Looking at the soup kitchen made them feel hungry. A man with long black matted hair that fell in a pool around the frayed and faded jacket that covered his shoulders was next in line. He accepted a steaming paper bowl of tomato soup from the well groomed lady behind the counter, smiled at the lady behind him and moved along.

The lady behind was as petite as she was ancient. She was bent double over a battered walking stick that probably gave her splinters in those shrivelled, arthritic fingers. Her thinning hair was covered with an old paisley patterned headscarf, she beamed as she was given her daily sustenance.

The staff had all plastered fake smiles onto their faces which were obvious in contrast with the true gratitude portrayed by most of the bruised and dirty faces in the queue. Even with her stained and crooked teeth, this old woman’s smile was more appealing than the pretty young lady’s pinched up nose as she avoided the smell. They liked her, but she wasn’t a viable option.

They group across the road were starving. A short girl, no older than ten stood with her mother and two best friends, huddled closely together; eyes transfixed on the food all around them. A fat man passed by eating an apple; his face sunk into the jelly of his neck, arms merged with the round bouncing torso that gave the impression that he was entirely spherical. A block of flesh rather than a human being.

A thinner lady gave him a wide birth on the pavement. She was concentrating on keeping the mayonnaise in her sandwich from meeting her immaculately pressed suit. The followed her. She made them hungry.

Her dark hair was meticulously curled into ringlets that bounced with every step, perfectly in time with the clicking of her brown suede shoes. Perfectly in time with eight muddy trainers making no sound behind her. She took a right turn. Her sandwich was almost finished.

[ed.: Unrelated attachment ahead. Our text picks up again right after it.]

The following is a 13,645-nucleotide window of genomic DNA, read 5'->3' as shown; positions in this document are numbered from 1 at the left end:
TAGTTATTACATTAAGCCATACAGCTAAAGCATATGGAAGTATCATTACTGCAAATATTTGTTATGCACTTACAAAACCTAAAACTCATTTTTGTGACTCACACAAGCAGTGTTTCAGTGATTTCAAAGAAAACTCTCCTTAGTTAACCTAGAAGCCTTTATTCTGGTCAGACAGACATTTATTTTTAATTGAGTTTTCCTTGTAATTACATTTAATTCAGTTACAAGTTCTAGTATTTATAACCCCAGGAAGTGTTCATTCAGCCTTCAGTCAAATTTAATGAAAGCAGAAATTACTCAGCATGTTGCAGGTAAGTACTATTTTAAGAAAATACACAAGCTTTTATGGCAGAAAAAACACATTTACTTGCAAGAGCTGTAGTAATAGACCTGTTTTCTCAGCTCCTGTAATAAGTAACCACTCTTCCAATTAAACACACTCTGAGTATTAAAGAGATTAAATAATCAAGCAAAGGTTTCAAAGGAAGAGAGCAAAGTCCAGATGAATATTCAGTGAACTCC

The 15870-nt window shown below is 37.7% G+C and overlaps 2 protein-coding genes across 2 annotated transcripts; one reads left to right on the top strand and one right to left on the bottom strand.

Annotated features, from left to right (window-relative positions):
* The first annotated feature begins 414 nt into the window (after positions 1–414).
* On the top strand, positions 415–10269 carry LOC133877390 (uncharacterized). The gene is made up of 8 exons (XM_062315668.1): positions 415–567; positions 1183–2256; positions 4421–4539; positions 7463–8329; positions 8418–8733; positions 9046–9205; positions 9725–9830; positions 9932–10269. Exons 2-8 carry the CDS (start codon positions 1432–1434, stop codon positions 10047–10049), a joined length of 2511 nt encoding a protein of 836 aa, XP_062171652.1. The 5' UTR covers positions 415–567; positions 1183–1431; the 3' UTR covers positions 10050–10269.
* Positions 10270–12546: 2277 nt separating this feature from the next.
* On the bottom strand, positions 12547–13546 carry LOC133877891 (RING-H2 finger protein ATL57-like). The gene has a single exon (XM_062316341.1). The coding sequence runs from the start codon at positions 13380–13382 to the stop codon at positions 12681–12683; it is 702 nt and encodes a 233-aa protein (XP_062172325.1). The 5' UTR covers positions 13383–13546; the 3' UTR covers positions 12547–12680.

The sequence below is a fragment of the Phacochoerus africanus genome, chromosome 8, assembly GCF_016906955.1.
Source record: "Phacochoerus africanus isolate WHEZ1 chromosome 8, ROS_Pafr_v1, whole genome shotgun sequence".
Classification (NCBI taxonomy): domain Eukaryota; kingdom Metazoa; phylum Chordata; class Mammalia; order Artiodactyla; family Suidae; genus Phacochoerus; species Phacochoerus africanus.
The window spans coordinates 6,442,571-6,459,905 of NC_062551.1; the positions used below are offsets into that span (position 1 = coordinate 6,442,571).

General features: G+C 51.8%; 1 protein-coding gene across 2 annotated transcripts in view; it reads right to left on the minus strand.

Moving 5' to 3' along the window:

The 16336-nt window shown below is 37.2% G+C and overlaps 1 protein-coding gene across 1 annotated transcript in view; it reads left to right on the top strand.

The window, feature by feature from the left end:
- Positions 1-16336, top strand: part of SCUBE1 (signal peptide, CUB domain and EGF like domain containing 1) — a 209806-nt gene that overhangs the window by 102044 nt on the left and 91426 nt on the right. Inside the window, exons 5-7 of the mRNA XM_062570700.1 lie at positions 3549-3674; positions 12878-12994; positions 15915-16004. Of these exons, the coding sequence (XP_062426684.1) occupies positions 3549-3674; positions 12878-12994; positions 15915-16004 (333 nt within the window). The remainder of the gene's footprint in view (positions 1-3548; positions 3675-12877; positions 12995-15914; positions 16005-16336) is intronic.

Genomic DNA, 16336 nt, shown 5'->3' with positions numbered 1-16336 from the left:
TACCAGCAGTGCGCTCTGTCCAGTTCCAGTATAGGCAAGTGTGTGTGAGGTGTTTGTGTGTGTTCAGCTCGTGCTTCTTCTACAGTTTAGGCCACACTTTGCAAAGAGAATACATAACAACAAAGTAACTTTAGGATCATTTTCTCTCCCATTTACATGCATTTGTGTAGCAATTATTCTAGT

They’d left behind the crowds of snacking commuters and the hungry strays waiting at the soup kitchen. She had finished her sandwich. She paused to pull a phone out of her bag. They struck.

Lunch was ready.

 

I wrote this for ‘Neptune’s Last Stand’ Creative Writing Group, and was actually under the word count for once! The starter sentence is “Looking at the soup kitchen made them hungry…” and I decided to go along some fairly dark and fantastical lines with this as an experiment. 

To find out more about the writing group click here.

Advertisements

Leave a Reply

Fill in your details below or click an icon to log in:

WordPress.com Logo

You are commenting using your WordPress.com account. Log Out / Change )

Twitter picture

You are commenting using your Twitter account. Log Out / Change )

Facebook photo

You are commenting using your Facebook account. Log Out / Change )

Google+ photo

You are commenting using your Google+ account. Log Out / Change )

Connecting to %s